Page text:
My Morning Jackets

blog Fringe

When thrift shopping, I used to just buy whatever caught my fancy because generally things were so inexpensive that if they didn’t work out, you could just re-thrift them in a couple months down the road. But know I’m trying to be more thoughtful and collect classic pieces. You know, timeless essentials like a blazer, trench, motorcycle jacket, etc. Things that never go out of style. Here’s where I’m at so far:

Fringed Jacket. Okay,  I don’t know if the fringed jacket picture above is an essential, but it sure is cool looking. This is a Value Village find. It is by a French company called Chevignon. Strangely enough I have an authentic Hopi cardigan by a company that’s also called Chevignon.

blog shearling

Shearling Jacket. I’ve always admired the look of a shearling flight jacket. This isn’t technically an aviator, but it’s the closest I’ve come to finding one (and I found it on the $10 rack at Ransack the Universe).


Motorcycle Jacket.  For years, I had my eye on a blue melton and leather number at Doc’s Leathers on Queen, but it was too small. When I finally lost enough weight for it to fit, I went down there to buy it but it was gone. I knew I didn’t want a black leather Motorcycle jacket and then one day I discovered this suede Ventcouvert jacket at a shop in Kensington Market (sorry, I don’t remember which one). It’s so soft and supple that I can wear it as layering piece under my sweater coat.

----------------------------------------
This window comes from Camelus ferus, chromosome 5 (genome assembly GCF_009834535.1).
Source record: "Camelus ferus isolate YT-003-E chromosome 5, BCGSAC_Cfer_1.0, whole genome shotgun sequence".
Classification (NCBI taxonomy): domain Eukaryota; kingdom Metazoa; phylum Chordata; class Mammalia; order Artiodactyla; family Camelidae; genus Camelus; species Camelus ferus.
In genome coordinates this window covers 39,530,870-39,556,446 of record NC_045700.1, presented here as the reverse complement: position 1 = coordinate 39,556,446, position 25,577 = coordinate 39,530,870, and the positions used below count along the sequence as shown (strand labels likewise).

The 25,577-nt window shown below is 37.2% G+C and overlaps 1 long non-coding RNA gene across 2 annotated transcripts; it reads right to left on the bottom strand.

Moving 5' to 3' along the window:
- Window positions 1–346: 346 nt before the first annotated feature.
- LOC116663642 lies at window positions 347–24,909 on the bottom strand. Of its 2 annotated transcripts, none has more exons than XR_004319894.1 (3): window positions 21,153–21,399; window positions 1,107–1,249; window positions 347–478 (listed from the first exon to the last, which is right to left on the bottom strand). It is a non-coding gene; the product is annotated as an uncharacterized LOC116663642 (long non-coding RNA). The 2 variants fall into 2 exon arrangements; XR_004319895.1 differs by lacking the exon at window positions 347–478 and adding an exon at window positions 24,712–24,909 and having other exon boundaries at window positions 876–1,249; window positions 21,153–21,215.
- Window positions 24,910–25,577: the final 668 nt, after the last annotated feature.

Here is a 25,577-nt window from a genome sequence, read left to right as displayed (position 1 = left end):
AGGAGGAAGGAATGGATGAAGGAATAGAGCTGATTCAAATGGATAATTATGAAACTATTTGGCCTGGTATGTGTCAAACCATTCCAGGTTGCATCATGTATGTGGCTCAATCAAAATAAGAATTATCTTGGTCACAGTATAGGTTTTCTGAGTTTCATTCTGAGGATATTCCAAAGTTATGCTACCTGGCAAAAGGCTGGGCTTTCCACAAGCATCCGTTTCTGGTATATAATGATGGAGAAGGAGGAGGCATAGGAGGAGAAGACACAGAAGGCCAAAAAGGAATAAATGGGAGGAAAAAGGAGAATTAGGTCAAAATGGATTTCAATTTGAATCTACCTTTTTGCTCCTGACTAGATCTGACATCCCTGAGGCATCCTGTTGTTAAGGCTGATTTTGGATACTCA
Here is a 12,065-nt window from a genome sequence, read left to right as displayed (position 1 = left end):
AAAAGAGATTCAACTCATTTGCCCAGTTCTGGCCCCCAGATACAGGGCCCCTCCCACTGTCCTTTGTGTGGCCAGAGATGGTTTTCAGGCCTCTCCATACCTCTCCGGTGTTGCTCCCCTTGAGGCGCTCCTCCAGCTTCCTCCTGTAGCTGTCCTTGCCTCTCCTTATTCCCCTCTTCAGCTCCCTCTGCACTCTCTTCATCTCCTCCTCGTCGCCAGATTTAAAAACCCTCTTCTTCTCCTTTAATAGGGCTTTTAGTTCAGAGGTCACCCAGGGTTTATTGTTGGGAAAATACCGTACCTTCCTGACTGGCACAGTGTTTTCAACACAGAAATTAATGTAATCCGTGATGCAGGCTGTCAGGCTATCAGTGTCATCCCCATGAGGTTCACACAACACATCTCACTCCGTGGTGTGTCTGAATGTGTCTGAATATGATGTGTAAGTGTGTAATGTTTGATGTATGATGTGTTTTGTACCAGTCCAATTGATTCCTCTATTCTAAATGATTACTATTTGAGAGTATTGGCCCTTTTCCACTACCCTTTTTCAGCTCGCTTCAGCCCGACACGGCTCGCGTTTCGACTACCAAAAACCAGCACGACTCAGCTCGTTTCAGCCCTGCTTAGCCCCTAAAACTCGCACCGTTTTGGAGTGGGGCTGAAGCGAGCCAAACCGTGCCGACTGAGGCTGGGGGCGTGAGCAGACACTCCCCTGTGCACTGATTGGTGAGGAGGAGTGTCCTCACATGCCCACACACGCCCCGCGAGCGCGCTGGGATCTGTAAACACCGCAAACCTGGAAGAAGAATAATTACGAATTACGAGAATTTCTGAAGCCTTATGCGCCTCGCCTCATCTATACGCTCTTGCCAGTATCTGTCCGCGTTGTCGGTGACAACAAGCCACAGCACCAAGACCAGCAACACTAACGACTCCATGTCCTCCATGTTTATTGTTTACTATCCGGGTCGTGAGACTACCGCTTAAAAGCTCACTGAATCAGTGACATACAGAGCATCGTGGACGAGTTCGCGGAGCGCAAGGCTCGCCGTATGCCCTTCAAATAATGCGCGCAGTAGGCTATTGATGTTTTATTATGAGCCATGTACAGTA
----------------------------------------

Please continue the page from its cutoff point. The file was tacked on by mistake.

sweater coat

Sweater Coat. Transitional pieces are hard (because it’s usually too hot or too cold to wear them. This one is just perfect because it’s loose enough for layering in winter weather, but open and unstructured enough that you can leave it loose when it warms up. Bonus points for being reversible. It also gets a lot of compliments.


Bomber Jacket. I recently became obsessed with finding a bomber jacket after seeing a street style picture on Pinterest. I actually bought three or four, but they never fit tight (another challenge with thrift shop finds — even is a type of jacket is evergreen, there are often tailoring details such as padded shoulders and loose, batwingy sleeves that are specific to the ear in which it was made). Then I came across this faux Chanel jacket at the Salvation Army.

These beauties were popular in the 1990s (this is not official merch, by the way — I don’t even know if Chanel ever made them). Recently, Rihanna and Miley Cyrus have repopularized them.